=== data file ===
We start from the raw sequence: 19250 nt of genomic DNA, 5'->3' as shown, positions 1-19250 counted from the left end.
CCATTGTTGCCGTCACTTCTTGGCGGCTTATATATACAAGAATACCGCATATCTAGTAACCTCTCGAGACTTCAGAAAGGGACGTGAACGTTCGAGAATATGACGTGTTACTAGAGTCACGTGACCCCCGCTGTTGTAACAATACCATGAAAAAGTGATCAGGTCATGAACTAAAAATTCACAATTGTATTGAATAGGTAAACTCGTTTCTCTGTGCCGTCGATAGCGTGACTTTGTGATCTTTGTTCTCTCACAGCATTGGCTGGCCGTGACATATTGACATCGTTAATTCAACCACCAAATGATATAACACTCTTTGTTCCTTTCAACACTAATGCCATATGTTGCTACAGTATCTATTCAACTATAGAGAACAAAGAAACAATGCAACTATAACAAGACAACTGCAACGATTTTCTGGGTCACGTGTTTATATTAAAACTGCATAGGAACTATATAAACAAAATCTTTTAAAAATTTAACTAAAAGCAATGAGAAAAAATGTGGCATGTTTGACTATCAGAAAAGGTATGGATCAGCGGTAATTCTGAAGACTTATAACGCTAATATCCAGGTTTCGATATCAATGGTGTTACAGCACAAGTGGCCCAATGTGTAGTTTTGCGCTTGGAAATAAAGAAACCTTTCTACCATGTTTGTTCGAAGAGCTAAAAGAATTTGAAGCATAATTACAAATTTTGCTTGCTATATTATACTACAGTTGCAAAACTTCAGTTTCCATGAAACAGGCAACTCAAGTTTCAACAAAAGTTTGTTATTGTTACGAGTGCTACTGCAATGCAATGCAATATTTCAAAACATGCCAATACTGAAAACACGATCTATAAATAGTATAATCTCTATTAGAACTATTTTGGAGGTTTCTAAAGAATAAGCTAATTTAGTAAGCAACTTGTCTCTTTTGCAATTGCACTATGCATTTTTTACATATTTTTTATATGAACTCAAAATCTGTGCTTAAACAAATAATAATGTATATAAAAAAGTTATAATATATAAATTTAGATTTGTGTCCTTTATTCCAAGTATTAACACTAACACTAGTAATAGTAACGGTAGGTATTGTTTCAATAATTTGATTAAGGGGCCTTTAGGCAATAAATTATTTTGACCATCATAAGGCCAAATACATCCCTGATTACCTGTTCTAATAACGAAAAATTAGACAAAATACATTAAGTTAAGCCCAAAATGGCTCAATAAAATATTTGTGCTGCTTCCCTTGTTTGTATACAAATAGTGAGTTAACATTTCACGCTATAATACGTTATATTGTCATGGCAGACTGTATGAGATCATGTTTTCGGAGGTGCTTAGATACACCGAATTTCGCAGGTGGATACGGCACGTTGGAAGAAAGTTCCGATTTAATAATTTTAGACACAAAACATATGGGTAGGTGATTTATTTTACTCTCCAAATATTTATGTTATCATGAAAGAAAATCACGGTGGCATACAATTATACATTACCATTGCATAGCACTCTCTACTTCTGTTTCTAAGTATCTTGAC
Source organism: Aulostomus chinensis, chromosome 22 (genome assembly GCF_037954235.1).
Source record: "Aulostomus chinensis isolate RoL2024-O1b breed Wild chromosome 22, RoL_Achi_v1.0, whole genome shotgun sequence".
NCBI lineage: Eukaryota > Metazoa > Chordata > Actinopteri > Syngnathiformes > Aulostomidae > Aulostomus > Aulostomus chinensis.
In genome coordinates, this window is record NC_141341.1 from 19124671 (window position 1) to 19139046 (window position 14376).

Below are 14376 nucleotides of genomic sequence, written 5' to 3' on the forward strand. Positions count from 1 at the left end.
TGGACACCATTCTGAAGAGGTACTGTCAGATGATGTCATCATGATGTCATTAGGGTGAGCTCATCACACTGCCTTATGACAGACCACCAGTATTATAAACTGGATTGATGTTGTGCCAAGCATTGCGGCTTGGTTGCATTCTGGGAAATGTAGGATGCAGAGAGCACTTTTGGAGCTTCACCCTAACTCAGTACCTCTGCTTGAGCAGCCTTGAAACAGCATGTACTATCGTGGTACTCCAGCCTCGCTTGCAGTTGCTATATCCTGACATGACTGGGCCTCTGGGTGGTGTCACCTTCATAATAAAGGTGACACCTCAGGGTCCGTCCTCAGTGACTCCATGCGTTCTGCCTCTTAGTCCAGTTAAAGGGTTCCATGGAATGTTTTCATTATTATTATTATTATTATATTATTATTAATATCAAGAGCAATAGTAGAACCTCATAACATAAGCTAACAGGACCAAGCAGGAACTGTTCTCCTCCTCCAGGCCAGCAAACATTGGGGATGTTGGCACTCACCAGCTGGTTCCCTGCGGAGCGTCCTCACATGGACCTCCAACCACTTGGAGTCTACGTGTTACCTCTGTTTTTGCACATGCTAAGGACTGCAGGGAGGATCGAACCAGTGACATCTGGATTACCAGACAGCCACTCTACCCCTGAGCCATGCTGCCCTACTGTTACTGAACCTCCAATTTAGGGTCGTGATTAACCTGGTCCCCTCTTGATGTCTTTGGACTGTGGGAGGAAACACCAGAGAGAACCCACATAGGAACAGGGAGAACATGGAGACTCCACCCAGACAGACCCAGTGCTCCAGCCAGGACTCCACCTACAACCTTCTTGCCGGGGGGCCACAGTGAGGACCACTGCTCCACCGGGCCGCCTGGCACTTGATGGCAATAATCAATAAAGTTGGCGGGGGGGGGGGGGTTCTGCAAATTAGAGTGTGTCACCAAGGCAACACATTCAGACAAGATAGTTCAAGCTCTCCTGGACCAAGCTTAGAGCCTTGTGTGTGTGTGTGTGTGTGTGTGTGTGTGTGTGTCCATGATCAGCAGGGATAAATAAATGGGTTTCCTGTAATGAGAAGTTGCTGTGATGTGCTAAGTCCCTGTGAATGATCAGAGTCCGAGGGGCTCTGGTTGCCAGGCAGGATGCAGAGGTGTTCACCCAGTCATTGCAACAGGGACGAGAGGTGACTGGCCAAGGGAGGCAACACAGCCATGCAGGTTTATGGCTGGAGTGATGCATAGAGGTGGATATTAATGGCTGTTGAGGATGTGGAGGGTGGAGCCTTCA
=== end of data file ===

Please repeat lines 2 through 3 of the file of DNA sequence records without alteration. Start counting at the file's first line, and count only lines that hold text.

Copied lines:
CCATTGTTGCCGTCACTTCTTGGCGGCTTATATATACAAGAATACCGCATATCTAGTAACCTCTCGAGACTTCAGAAAGGGACGTGAACGTTCGAGAATATGACGTGTTACTAGAGTCACGTGACCCCCGCTGTTGTAACAATACCATGAAAAAGTGATCAGGTCATGAACTAAAAATTCACAATTGTATTGAATAGGTAAACTCGTTTCTCTGTGCCGTCGATAGCGTGACTTTGTGATCTTTGTTCTCTCACAGCATTGGCTGGCCGTGACATATTGACATCGTTAATTCAACCACCAAATGATATAACACTCTTTGTTCCTTTCAACACTAATGCCATATGTTGCTACAGTATCTATTCAACTATAGAGAACAAAGAAACAATGCAACTATAACAAGACAACTGCAACGATTTTCTGGGTCACGTGTTTATATTAAAACTGCATAGGAACTATATAAACAAAATCTTTTAAAAATTTAACTAAAAGCAATGAGAAAAAATGTGGCATGTTTGACTATCAGAAAAGGTATGGATCAGCGGTAATTCTGAAGACTTATAACGCTAATATCCAGGTTTCGATATCAATGGTGTTACAGCACAAGTGGCCCAATGTGTAGTTTTGCGCTTGGAAATAAAGAAACCTTTCTACCATGTTTGTTCGAAGAGCTAAAAGAATTTGAAGCATAATTACAAATTTTGCTTGCTATATTATACTACAGTTGCAAAACTTCAGTTTCCATGAAACAGGCAACTCAAGTTTCAACAAAAGTTTGTTATTGTTACGAGTGCTACTGCAATGCAATGCAATATTTCAAAACATGCCAATACTGAAAACACGATCTATAAATAGTATAATCTCTATTAGAACTATTTTGGAGGTTTCTAAAGAATAAGCTAATTTAGTAAGCAACTTGTCTCTTTTGCAATTGCACTATGCATTTTTTACATATTTTTTATATGAACTCAAAATCTGTGCTTAAACAAATAATAATGTATATAAAAAAGTTATAATATATAAATTTAGATTTGTGTCCTTTATTCCAAGTATTAACACTAACACTAGTAATAGTAACGGTAGGTATTGTTTCAATAATTTGATTAAGGGGCCTTTAGGCAATAAATTATTTTGACCATCATAAGGCCAAATACATCCCTGATTACCTGTTCTAATAACGAAAAATTAGACAAAATACATTAAGTTAAGCCCAAAATGGCTCAATAAAATATTTGTGCTGCTTCCCTTGTTTGTATACAAATAGTGAGTTAACATTTCACGCTATAATACGTTATATTGTCATGGCAGACTGTATGAGATCATGTTTTCGGAGGTGCTTAGATACACCGAATTTCGCAGGTGGATACGGCACGTTGGAAGAAAGTTCCGATTTAATAATTTTAGACACAAAACATATGGGTAGGTGATTTATTTTACTCTCCAAATATTTATGTTATCATGAAAGAAAATCACGGTGGCATACAATTATACATTACCATTGCATAGCACTCTCTACTTCTGTTTCTAAGTATCTTGAC
Source organism: Aulostomus chinensis, chromosome 22 (genome assembly GCF_037954235.1).